We're just a couple of weeks away from the midway point of the 2018 Major League Baseball season, which means many casual fantasy baseball players have collectively turned their attention to the gridiron. This is good news for those of you still interested, because outside of the truly competitive leagues, it's about to get much easier to navigate the waiver wire and make winning trades.

That said, we'll still be here all season long, providing advice for anyone looking to gain a competitive edge in their fantasy leagues. There's a lot to digest in the upcoming week, as many teams (including the Washington Nationals) will play a full seven game slate. It's an especially great time for stars in baseball, as a whopping six players are on pace to record seasons with 8.7 Wins Above Replacement or higher, but there's still plenty of great options beyond the obvious guys.

NOTE: Don’t expect to see guys like Bryce Harper or Trea Turner mentioned too often. They are clear must-starts every week. Don’t overthink it.

Week 12 (6/18-6/24)

One Nationals pitcher to start: Max Scherzer

We won't often include a guy on the level of Mad Max in our recommendations, but consider this a statement against the other pitchers. With Stephen Strasburg on the DL, Gio Gonzalez is really the only other startable option in the rotation, and while he's a fine play against the Orioles, he's not a sure thing. Scherzer is the best pitcher in baseball, so when in doubt, it's easy to fall back on his name. For now, feel free to use Gonzalez if needed, but the only clear, recommendable one this week is Scherzer.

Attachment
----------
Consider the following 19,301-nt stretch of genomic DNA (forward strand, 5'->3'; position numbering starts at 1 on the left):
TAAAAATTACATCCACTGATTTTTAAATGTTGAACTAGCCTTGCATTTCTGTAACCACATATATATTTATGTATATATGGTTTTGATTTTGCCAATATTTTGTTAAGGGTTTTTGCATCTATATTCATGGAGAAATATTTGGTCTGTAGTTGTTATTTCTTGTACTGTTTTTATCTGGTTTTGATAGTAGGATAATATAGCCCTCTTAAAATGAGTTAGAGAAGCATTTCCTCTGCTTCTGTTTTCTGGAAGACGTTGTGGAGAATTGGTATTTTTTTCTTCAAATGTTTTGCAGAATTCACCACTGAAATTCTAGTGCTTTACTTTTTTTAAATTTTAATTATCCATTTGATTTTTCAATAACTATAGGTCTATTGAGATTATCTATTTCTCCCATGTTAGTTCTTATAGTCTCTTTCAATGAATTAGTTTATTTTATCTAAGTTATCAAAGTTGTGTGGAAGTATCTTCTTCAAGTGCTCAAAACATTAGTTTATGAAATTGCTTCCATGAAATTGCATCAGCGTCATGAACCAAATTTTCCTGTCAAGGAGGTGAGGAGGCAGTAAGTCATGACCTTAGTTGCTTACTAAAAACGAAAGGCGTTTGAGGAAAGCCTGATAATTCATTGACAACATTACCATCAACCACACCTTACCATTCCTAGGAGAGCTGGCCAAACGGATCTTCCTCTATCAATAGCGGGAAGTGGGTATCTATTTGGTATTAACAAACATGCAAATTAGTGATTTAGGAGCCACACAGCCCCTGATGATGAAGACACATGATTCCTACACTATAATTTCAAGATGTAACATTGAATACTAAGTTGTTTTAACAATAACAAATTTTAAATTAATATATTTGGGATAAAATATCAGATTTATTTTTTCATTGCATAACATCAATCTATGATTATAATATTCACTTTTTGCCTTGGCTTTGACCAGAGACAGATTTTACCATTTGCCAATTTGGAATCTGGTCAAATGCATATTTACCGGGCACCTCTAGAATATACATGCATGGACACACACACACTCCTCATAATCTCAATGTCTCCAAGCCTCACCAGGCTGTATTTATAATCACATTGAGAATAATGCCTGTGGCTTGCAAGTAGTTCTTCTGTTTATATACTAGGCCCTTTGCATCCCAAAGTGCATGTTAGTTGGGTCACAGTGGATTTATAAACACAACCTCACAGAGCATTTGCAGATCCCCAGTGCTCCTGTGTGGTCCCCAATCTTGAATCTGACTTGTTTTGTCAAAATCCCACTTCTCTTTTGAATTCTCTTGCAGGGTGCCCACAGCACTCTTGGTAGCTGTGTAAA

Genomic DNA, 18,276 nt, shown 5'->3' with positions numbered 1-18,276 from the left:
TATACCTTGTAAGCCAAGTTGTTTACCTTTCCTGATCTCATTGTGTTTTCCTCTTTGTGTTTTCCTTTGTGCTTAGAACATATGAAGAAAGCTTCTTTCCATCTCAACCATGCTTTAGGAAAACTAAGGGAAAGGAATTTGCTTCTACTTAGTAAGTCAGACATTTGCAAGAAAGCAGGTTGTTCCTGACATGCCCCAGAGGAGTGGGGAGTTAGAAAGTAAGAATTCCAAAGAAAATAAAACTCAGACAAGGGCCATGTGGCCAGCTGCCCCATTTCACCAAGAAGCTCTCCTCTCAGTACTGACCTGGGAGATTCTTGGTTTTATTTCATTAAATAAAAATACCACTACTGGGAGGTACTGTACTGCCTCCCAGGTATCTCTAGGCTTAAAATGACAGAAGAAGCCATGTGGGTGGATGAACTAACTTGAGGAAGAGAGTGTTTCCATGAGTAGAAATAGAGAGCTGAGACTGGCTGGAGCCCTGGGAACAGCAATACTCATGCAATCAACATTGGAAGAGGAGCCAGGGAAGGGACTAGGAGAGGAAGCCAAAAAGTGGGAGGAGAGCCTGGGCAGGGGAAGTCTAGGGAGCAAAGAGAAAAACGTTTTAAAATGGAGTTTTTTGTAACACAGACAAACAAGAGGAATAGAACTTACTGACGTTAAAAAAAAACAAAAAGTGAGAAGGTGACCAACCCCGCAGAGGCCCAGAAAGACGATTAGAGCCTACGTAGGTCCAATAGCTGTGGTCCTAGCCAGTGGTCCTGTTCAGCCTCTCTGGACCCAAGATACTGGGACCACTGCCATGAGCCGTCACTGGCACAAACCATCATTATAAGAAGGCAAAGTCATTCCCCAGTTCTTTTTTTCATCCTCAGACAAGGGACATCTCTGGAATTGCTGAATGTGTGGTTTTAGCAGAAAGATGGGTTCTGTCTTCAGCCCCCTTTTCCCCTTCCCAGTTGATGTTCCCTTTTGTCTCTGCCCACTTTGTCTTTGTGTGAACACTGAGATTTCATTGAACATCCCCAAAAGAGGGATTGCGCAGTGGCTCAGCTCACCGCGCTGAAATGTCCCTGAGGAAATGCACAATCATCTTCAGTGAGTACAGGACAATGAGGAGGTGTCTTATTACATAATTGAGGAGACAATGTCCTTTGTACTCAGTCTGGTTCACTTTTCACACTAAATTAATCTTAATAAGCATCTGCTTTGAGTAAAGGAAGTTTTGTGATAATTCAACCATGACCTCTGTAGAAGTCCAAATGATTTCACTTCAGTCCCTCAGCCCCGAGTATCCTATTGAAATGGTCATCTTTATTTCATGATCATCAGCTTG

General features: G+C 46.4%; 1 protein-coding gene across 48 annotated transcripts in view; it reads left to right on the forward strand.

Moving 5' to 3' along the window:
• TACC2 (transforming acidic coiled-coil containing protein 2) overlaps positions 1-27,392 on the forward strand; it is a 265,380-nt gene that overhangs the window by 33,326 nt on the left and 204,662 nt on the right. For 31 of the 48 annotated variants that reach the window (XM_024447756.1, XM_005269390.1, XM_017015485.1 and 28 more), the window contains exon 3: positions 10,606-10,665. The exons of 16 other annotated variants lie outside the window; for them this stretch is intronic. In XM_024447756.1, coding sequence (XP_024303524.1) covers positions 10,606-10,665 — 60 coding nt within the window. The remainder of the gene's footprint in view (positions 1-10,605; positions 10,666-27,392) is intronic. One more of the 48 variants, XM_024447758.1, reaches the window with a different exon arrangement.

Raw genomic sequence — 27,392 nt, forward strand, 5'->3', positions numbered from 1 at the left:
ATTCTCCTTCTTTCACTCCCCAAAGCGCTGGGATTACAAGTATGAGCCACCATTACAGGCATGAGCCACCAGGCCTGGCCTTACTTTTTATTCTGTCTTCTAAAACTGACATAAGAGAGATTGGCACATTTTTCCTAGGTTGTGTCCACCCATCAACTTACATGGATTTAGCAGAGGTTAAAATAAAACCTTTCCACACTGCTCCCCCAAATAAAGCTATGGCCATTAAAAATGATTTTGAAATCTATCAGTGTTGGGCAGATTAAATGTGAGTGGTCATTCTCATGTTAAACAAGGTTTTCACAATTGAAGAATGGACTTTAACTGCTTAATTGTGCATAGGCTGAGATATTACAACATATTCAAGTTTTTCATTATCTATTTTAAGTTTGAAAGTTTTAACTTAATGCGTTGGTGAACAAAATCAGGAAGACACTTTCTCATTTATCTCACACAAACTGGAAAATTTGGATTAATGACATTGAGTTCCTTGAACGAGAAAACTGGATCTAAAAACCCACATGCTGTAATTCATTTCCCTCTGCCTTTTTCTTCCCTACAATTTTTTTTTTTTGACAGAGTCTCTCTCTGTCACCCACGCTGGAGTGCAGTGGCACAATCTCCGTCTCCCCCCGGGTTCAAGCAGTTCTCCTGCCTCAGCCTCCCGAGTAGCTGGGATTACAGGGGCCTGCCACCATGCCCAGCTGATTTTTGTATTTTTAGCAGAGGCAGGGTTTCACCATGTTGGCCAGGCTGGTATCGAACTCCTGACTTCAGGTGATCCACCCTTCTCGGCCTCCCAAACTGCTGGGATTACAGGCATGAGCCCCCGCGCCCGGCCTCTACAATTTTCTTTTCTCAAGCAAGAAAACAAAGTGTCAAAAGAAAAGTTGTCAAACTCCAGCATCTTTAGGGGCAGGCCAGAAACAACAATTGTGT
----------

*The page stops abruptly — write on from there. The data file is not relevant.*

One Nationals position player to start: Adam Eaton, OF

Consider this your reminder to not get cute and just start Adam Eaton whenever he's healthy. When he can manage to avoid time on the disabled list, he's consistenly been one of the best players in Washington, and an absolute must-start in fantasy. Yes, he's hitting "just" .286 in five games since returning from the DL, but there's no reason to believe he won't bounce back to one of the top hitters in the National League once he gets back in the swing of things. As long as he's hitting at the top of the Washington lineup, he'll be one of the top run producers in baseball.

One Nationals pitcher to sit: Erick Fedde

We likely would have advised against starting Fedde regardless of matchup, given his relative struggles in his two starts with the Nats this season. He's got a nice 9:2 strikeout-to-walk rate, but the ERA sits at an unsightly 5.91. What makes matters worse is the matchup; Fedde is once again slated to face the vaunted New York Yankees lineup. In New York, he allowed two home runs in just five innings, and while Nats park isn't the hitter's haven that Yankee Stadium is, the sluggers in their lineup make for a daunting matchup in any city.

Fedde probably isn't owned in most leagues, and there's no reason for that to change, even with his spot in the rotation likely secure as long as Strasburg isn't throwing.. 

One Nationals player to sit: Daniel Murphy, 2B

Nats fans were understandably rejoicing when Daniel Murphy returned to the lineup last week. It's always fun when one of your stars is back on the field after missing so much time. Still, like most players who haven't face in-game pitching in several months, Murphy has been slow to re-adjust at the plate. He's recorded just two hits in 15 at-bats, has only walked once, and has yet to notch an extra-base hit of any kind. His OPS is below-.200, and while no one should expect that to last, there's no need to rush him back into your lineups either.